I just attended the Money2020 opening session where Jennifer Bailey, who heads up Apple Pay, made a series of statements and announcements about the three-year anniversary of Apple Pay.
Released on October 20, 2014, the wallet is now used extensively in the USA and 19 other countries, including newly added countries Denmark, Finland and Sweden.
Jennifer claimed that Apple Pay is used for 90% of mobile transactions in the USA and is now able to be used in over half of all American retail locations. She stated that the volume of transactions in Apple Pay is growing at twice the volume of online transactions and five times the volume of physical retail transactions. She claims this is a bigger volume than Amazon and Alibaba’s numbers combined, and shows the success of the wallet.
She then went on to announce all the new retail partner stores they have teamed up with, along with the way in which the Apple Cash service works in messenger. If you’ve not seen Apple Pay Cash, it’s been viewed as a Venmo killer. Venmo is the #1 US app for making social payments easily, and is owned by PayPal. Apple Pay Cash was announced alongside the iPhone 8 and is rolling out later this year after beta trials with Apple employees.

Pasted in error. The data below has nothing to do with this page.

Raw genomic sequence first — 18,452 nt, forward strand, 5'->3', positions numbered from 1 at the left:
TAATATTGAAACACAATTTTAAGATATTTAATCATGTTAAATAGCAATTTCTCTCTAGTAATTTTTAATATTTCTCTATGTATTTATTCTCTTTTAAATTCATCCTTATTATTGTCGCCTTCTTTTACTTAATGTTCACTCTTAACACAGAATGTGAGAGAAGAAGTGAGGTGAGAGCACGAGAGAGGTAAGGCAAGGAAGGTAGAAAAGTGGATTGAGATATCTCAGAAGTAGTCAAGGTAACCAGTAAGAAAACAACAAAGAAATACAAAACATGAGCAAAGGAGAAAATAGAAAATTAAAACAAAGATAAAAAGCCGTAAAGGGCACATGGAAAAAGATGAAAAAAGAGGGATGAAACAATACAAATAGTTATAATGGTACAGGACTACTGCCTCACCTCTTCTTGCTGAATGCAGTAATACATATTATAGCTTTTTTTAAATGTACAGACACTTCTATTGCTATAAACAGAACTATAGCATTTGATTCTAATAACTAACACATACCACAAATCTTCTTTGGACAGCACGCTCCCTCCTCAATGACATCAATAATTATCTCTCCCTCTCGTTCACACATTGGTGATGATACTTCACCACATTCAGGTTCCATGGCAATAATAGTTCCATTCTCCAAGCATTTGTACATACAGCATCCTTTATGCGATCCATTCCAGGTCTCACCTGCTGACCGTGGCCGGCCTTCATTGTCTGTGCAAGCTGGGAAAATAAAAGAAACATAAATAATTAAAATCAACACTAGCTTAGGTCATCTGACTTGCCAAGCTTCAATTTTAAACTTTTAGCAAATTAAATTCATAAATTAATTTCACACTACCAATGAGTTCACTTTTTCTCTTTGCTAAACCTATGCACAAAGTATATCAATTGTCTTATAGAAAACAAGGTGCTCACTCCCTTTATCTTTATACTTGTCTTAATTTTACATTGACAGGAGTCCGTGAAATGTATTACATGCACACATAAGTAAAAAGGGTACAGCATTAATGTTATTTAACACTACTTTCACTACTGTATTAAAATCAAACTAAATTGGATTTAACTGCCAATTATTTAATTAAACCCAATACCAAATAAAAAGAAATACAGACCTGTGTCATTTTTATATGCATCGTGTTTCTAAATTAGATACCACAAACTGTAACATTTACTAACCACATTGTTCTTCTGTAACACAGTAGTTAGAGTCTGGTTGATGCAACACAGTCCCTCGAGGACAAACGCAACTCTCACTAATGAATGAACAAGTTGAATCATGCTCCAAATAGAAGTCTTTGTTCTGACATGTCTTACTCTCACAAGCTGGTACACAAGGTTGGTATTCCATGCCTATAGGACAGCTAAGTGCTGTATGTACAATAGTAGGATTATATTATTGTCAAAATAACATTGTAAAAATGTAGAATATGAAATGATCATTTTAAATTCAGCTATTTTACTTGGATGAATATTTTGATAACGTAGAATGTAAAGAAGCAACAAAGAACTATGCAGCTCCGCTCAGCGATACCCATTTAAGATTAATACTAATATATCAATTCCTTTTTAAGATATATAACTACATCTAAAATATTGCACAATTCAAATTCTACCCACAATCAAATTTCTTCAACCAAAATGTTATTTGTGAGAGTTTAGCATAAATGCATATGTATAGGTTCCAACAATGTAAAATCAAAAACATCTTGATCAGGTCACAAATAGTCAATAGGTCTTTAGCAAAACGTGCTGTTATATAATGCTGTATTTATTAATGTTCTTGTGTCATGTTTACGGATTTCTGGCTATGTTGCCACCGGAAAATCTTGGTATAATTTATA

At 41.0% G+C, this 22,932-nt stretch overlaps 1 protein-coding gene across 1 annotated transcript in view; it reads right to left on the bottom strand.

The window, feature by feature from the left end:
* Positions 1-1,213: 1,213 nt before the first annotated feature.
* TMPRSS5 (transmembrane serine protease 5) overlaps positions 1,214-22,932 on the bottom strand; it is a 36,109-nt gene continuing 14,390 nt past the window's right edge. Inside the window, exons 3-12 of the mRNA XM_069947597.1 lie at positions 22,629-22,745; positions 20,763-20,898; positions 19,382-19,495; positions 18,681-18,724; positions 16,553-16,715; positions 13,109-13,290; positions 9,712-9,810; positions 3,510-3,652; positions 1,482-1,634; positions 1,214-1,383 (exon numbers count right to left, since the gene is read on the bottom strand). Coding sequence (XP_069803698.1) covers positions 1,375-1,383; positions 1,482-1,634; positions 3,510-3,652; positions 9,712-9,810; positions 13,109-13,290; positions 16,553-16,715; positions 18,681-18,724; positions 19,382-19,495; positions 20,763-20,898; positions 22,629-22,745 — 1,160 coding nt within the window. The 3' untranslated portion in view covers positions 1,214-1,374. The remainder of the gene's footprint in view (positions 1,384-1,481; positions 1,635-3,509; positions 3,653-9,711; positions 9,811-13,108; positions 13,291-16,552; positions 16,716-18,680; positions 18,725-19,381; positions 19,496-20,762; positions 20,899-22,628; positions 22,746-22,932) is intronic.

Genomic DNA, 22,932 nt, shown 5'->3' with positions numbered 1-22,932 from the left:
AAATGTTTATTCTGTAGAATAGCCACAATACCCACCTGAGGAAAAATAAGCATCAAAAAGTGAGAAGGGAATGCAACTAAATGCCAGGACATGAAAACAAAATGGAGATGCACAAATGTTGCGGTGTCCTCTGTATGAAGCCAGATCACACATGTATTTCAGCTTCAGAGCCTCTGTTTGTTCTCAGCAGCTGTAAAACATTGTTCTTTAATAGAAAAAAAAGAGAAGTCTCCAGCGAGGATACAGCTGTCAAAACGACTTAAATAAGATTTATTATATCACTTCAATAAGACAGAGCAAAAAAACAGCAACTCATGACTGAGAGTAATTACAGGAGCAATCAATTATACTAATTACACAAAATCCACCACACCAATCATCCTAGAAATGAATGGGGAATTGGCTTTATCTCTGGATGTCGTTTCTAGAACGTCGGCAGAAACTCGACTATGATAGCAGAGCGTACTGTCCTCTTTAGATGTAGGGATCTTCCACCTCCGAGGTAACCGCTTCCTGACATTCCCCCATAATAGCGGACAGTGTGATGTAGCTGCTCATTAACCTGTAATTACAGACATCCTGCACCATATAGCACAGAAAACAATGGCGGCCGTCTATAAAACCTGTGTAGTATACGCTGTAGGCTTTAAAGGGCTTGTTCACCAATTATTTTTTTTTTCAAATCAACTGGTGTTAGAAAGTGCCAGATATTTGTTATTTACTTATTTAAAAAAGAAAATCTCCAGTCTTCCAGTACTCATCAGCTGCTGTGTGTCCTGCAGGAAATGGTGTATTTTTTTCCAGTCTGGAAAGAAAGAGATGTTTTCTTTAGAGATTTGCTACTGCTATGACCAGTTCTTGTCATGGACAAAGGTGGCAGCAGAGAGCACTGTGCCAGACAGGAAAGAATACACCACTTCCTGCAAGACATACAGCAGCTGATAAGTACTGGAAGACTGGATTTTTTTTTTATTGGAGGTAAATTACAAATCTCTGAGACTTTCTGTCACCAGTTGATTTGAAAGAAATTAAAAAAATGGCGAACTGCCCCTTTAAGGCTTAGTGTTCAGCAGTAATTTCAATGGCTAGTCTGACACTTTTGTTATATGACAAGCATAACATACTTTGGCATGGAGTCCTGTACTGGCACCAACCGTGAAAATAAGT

Whether all of this pays off remains to be seen however, with Pymnts.com describing Apple Pay as the top of C-Grade class:
Despite Apple CEO’s Tim Cook’s ebullient shout-out to Apple Pay in its latest earnings report last week. Apple Pay may be, to quote him directly, “by far the number one NFC payment service on mobile devices, with nearly 90 percent of all transactions globally.” But that’s a lot like saying you’re the best of all the C students in a class of C students: It’s still a class of C students. After almost three years, Apple Pay seems unable to consistently crack 6 percent usage in the biggest payments market in the world. Our results show average usage over nine quarters to be about 4.5 percent. And while it has hit a high of 5.9 percent, and did hit 5.5 percent this past quarter, the trend remains flat despite the increase this quarter … When we asked consumers how often they used Apple Pay to pay for something in a physical store, they did so about 18 percent of the time. That stat hasn’t budged since March and has been on the decline since October of 2015.
So there you have it. Apple Pay has been around three years, but many of us are still unconvinced of its pedigree or need.